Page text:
Nintendo shares skyrocket 24% with the rise of Pokemon Go, but its popularity might be a dangerous issue


Pokemon Go is doing pretty great right now. It launched in Australia and the US to millions of downloads in just a few short days, with its success earning itself a top spot on app charts everywhere. People are going crazy about it. You can probably look up at any given moment on the street and see someone hunting down a Pikachu.

That success has resulted in some good times for Nintendo, the company who exclusively works with The Pokemon Company to release Pokemon games. Nintendo shares soared to 24.5% in Japan as of the close of Japanese markets Monday.

It’s a good sign that Pokemon Go will have a hold on the global populace. After all, it’s a reimagination of everyone’s favorite pastime — collect Pokemon and have them battle for you… in the real(ish) world. Nintendo’s next goal is obviously to turn that interest into revenue by dangling in-app purchases in your face to make your hunting quest easier.

That great success also comes with some great problems, though. Niantic apparently underestimated the popularity of the game and server issues have been plaguing the experience ever since launch.

While the company looks to get things under control, they have had to halt their global rollout plans in places like the UK while they increase network capacity. Considering Pokemon Go is only officially available in 3 markets right now, it would seem Niantic has a lot on their plate to make sure they can smoothen things out for the long run.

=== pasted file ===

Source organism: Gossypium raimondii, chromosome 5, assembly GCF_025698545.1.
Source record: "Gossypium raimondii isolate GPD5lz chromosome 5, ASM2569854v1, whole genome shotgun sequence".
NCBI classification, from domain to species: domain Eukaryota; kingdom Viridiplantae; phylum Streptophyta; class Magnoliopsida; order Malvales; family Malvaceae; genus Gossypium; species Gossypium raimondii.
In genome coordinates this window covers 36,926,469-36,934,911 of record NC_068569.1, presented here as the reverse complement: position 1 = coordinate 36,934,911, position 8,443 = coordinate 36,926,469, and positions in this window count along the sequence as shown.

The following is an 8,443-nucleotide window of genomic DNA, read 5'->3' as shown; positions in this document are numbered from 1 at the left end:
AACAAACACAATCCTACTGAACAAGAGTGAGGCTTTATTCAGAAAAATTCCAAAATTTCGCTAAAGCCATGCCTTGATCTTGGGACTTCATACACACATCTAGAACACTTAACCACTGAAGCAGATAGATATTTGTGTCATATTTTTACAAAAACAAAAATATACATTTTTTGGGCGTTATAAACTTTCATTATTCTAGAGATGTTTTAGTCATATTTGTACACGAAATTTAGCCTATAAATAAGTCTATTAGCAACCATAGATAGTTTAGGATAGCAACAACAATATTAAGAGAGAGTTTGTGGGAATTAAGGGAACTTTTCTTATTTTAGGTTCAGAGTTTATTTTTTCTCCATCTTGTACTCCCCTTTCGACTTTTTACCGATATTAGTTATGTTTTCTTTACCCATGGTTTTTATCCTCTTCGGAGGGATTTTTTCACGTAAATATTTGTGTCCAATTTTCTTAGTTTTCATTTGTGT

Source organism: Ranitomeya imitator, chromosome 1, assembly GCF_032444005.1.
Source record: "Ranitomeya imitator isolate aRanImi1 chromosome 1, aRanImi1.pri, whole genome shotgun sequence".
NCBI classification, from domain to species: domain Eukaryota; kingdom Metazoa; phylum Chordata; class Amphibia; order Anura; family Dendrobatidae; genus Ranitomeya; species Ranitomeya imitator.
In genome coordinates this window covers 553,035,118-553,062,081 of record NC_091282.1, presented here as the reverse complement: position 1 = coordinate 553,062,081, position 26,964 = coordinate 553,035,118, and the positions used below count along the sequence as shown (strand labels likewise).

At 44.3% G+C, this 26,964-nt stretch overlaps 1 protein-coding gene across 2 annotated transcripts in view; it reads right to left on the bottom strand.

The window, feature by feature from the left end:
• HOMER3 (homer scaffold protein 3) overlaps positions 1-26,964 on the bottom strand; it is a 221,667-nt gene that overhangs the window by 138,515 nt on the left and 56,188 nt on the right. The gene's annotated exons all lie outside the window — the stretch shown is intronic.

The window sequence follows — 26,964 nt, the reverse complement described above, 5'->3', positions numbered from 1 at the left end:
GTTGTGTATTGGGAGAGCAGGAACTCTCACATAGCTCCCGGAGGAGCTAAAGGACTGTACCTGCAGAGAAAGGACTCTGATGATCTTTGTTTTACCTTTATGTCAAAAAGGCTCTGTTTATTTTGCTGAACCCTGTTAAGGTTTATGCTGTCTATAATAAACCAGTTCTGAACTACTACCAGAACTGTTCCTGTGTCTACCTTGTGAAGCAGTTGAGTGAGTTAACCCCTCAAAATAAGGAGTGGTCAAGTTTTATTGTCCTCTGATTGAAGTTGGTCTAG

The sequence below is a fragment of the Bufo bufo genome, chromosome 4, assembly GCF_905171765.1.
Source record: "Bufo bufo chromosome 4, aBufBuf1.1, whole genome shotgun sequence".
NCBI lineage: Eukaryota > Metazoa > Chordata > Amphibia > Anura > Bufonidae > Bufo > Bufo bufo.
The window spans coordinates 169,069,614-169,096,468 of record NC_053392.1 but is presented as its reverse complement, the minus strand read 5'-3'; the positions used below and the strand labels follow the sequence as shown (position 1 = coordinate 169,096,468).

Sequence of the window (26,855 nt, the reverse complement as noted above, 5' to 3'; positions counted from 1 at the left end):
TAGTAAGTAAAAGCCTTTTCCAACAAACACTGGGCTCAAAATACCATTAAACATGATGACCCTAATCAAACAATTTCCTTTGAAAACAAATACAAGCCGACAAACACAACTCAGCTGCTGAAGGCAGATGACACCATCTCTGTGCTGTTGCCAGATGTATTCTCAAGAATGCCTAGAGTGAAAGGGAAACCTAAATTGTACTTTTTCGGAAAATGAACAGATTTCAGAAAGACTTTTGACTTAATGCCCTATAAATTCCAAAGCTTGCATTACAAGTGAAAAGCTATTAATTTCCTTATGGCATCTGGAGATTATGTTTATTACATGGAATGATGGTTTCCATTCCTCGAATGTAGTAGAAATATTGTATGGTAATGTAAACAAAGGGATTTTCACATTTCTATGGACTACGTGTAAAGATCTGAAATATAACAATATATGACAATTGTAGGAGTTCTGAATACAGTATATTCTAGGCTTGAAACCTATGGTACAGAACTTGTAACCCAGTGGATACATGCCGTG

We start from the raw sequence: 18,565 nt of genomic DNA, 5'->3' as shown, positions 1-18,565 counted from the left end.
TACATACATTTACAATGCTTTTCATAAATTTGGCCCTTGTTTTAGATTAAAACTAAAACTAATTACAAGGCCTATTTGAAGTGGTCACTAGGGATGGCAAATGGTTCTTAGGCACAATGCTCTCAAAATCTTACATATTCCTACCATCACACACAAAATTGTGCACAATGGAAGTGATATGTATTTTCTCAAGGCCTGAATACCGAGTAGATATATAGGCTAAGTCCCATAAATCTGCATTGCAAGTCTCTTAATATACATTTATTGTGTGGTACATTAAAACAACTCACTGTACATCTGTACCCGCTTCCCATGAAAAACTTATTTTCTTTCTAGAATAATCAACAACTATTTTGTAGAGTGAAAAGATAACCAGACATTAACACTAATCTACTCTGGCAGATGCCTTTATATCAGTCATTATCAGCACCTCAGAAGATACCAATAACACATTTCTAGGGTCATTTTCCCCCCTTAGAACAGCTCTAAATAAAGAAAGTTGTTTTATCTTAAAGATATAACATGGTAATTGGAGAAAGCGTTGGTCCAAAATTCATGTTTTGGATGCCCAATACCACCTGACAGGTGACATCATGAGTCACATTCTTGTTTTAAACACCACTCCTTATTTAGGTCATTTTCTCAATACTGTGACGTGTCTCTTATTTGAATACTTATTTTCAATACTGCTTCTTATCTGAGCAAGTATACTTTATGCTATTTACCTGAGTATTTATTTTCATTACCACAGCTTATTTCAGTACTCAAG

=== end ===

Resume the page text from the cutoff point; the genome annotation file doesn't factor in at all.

Another big issue Pokemon Go faces is its dangerous location-driven nature. Reports have flown in of bad guys using the game to draw people in to rob them. In the game, you can deploy a beacon at a Pokestop (several checkpoints where you can get free items) to draw more Pokemon to the area. Anyone in the area can see these beacons and go there to reap the rewards. Unfortunately, what some found when they got there was a weapon in their face.
Pokemon GO 2

Be careful when you approach some of these public checkpoints.

This sort of social engineering is unique to a game like Pokemon Go, and while real world fun is exhilarating, it’s highlighting a big problem that could affect the current model down the line. This problem wasn’t really highlighted in Ingress — the similar first game by Niantic — because it wasn’t nearly as popular. With the amount of folks playing Pokemon Go, well, some are seeing it as a cash cow in an entirely different way. We’re not saying Nintendo will eventually have to end Pokemon Go, but they might have to rethink some of its elements (like the ability to deploy those beacons) to avoid a scary future.

For now, though, folks are still going crazy over Pokemon Go, and it doesn’t seem like the craze will subside anytime soon.

Quentyn Kennemer
The "Google Phone" sounded too awesome to pass up, so I bought a G1. The rest is history. And yes, I know my name isn't Wilson.

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